Tridecacyclene tetraimide, an easy-to-make molecular saddle, will accept up to eight electrons when reduced by chemical or electrochemical means. Strong near-infrared absorptions are observed for the resulting anionic species. The ultimate octaanion is an exception: it absorbs only in the visible region and has an even larger energy gap than the neutral form.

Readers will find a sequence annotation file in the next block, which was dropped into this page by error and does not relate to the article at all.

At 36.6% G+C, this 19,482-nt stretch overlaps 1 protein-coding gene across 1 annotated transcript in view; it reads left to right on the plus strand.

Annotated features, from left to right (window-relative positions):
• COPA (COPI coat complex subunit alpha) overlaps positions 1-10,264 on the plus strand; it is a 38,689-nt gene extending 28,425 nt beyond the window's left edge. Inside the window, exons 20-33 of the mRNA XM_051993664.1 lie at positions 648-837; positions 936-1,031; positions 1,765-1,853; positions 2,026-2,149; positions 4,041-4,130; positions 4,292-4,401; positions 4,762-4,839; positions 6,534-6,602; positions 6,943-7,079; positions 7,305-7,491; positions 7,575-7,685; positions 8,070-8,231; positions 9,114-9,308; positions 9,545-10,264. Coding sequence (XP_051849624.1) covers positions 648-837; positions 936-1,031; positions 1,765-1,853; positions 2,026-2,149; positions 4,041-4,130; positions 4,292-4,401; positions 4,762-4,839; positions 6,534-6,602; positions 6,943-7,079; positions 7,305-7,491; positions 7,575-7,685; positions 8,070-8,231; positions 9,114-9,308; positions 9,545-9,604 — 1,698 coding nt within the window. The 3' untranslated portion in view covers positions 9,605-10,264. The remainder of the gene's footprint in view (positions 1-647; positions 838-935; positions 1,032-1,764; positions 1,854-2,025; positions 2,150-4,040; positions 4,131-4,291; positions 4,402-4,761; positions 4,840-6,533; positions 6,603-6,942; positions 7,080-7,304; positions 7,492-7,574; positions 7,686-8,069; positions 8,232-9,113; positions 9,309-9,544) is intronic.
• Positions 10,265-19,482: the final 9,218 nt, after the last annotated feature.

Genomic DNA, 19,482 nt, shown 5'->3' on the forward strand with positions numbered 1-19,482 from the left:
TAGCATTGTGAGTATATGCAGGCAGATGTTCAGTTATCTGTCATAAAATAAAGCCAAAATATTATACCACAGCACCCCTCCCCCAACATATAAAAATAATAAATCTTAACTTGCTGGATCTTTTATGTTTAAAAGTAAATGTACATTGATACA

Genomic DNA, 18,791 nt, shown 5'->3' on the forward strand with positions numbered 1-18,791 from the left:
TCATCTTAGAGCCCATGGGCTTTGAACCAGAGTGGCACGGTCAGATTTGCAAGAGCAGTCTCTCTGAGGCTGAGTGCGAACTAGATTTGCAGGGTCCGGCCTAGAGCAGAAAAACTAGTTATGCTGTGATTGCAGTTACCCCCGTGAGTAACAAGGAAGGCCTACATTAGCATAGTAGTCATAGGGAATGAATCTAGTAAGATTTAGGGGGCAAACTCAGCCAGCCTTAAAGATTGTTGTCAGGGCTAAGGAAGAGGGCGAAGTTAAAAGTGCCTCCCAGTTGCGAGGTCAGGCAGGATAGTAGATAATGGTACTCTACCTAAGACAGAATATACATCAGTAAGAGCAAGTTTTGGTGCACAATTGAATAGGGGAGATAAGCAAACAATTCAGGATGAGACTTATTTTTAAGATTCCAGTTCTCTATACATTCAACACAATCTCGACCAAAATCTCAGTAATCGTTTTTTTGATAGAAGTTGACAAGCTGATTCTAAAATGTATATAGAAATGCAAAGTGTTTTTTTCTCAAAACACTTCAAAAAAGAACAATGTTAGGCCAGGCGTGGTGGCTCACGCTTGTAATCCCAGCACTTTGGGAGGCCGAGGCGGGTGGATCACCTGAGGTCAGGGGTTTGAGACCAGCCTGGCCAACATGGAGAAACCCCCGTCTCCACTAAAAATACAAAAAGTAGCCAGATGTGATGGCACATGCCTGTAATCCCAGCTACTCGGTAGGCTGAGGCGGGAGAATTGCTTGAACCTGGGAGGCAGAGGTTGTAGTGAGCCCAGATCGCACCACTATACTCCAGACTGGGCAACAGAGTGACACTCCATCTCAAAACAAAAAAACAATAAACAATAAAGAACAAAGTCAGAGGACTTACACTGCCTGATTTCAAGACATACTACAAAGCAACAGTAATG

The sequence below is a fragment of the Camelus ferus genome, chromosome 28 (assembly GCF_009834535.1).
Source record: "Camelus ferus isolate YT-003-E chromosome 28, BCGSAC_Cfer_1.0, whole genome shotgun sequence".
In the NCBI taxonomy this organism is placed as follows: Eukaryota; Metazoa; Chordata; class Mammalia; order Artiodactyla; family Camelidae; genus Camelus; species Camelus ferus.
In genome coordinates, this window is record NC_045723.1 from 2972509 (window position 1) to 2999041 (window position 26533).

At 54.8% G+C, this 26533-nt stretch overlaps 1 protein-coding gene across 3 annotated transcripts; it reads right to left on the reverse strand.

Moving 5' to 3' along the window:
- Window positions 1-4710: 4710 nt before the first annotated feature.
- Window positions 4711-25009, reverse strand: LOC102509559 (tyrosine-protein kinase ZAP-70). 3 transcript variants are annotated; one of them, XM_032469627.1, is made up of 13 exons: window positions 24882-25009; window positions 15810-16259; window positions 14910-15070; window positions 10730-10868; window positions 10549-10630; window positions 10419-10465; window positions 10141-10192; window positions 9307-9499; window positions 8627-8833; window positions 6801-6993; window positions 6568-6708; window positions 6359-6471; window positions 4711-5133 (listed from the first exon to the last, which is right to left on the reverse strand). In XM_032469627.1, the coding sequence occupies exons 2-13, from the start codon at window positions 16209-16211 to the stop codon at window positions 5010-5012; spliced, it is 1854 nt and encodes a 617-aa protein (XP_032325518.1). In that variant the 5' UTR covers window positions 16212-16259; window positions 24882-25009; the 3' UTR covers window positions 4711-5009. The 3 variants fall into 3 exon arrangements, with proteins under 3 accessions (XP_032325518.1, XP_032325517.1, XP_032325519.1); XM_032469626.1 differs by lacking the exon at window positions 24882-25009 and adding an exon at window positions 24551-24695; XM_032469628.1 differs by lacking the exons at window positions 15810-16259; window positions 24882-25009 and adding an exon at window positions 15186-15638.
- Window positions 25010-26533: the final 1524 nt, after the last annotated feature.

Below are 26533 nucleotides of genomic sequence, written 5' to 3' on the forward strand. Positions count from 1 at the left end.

Tridecacyclene tetraimide, TCTI, an electron-deficient non-benzenoid nanocarbon with a C56N4 polycyclic framework was obtained in a concise synthesis. TCTI has a non-planar structure and forms π-stacked dimers in the solid state. In solution, it undergoes eight single-electron reductions, yielding a range of negatively charged states up to an octaanion. Except for the latter species, which has a remarkably large electronic gap, the anions feature extended near-infrared absorptions, with a particularly strong band at 1692 nm observed for the dianion. A computational analysis of the TCTI anions shows that their stability originates from the combined effects of electron-deficient imide groups and the local aromaticity of reduced acenaphthylene units. The properties of TCTI make it potentially useful in electrochromic and charge storage applications.Zum Volltext